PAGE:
He was barely 20, and inexperienced in jungle warfare. However, he was known as a terror and was high on the Wanted List. Then Cupid struck: The Prince fell in love with a girl he met during his wanderings in the forests. In the book, The Lord of Celestial Elephant, a biography of the Prince, his grand-daughter Elaine Halton refers to his secret love for this Burmese village girl. He wanted to marry her, but only after the war. Her parents wanted to get her married soon and the Prince, with regrets, wished her well. He even waylaid a cart going through the jungle path with a load of furniture. He took two of the best pieces and sent them to her as wedding gift.

This phase of his life as a fugitive and fighter came to an end when he was arrested in 1873. He was transported to Aden, a British possession, but he refused to live there and even threatened to commit suicide. ”No decent bird would tolerate to live in Aden,” he told his captors.

Soon he was transferred to Cannanore. He arrived in a steamer via Mangalore. The Prince was only 23 when he arrived in the town in 1875. Captain R W Sheffield was in charge of his custody in the cantonment. It was light custody in a remote town, far away from home: he had to report his presence every evening before retirement. He was assigned a house with a garden, and his gates were guarded by 25th and 9th Madras Native Infantry. He spent his time gardening; his garden was famous for its variety of flowers and vegetables.

Then struck Cupid again: Across the road lived an Australian widow and her two daughters. Henrietta was the widow of Thomas William Godfrey, a merchant who involved in trade between Australia and India. He had died at sea over a decade before, while the elder daughter Eveline was four years of age. The couple had four children and two of them-- a boy and a girl--had died in infancy, while they were living at Black Town in Madras. Thomas Godfrey was 11 years senior to Henrietta. They were married on 16 October 1850, at Madras. His father Colonel Samuel Godfrey was in British Army, a person notorious for his violent temper. He was reputed to have had carved off the head of his Indian butler at a dinner party for failing to deliver a dish he was looking forward to.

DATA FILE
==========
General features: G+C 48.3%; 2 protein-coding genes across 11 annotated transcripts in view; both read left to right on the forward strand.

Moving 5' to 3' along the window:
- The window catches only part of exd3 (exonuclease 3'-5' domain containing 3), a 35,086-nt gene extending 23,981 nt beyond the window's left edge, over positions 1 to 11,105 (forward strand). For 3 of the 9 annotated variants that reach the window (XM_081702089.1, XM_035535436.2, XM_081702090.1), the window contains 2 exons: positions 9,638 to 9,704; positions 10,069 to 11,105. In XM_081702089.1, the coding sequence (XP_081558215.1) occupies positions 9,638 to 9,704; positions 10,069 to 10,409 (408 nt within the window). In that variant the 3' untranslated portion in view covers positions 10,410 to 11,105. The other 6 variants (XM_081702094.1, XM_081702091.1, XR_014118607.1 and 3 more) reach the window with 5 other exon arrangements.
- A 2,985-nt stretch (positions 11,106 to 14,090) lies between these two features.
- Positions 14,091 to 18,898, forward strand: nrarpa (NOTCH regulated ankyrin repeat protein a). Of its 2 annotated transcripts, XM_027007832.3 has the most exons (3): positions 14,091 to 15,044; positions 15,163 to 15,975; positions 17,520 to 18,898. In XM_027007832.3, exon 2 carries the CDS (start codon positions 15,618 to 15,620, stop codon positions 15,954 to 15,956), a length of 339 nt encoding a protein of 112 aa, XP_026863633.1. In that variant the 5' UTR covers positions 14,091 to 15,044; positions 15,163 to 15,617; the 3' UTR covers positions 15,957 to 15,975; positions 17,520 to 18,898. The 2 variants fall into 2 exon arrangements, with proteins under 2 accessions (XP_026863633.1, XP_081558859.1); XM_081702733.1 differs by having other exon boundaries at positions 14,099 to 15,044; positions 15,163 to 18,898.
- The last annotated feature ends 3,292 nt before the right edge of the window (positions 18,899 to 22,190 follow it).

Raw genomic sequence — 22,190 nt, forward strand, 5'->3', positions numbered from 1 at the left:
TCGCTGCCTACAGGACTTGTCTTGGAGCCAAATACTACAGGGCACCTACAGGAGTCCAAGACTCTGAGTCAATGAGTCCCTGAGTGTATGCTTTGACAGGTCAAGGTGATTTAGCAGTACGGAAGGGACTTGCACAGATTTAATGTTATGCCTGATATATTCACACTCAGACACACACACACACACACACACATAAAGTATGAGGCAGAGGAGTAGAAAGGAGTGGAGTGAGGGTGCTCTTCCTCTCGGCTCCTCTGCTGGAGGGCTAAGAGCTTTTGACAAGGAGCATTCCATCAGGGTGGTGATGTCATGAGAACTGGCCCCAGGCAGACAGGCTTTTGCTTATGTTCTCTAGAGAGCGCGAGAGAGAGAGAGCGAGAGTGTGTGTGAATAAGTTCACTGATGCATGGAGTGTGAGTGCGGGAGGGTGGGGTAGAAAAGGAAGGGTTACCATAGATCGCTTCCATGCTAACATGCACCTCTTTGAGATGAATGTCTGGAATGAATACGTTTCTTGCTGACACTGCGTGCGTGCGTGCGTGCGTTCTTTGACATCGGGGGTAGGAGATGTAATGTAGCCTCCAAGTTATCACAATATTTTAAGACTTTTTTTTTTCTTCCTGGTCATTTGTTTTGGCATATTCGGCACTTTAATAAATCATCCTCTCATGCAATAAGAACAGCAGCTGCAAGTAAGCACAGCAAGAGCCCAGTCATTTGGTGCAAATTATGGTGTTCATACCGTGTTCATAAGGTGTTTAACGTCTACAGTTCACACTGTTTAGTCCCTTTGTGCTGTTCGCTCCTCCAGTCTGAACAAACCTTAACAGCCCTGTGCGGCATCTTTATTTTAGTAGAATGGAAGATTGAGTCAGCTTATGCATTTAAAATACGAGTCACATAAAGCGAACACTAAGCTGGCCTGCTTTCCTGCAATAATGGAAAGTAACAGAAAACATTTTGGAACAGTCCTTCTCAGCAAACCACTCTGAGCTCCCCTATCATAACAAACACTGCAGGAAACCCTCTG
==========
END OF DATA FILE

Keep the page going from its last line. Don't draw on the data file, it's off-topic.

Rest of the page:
The Prince fell in love with Eveline, then sixteen. He made several attempts to talk to her at the beach where they went occasionally for exercises. But the girl said she could talk to him only if her mother permitted.

Mrs Godfrey led a very retired life, and she entertained few visitors. She had been in Cannanore for a long time, bringing up her children after the death of her husband, supporting herself with private tuition. She was unusual in this, as English women in that era did not normally have independent careers. She had many children under her care, and with a government grant, she opened a Montessori School in the town, considered the first Church of England school in western India.

The Prince expressed his wish to marry her daughter, and the lady had no serious objections but she raised two points: She could not allow the marriage without permission of the Government as he was a state prisoner; and secondly, there was a problem of religion--he was Buddhist and they were Protestant Christians. The Prince agreed to get permission from the authorities and also to convert to Protestant Christian Faith.

What made the English lady accept a declared enemy of the state, who was described as a “savage given to very violent temper,” as her son-in-law? Evidently, they got on very well from their first meeting. When Captain Sheffield described him as a savage she laughed and said, “He does not look one!” Captain Sheffield also told her about his activities as rebel leader in Burma, asserting that had the British not captured him at the time there would have been a serious outbreak, as almost the entire lower Burma was in his hands.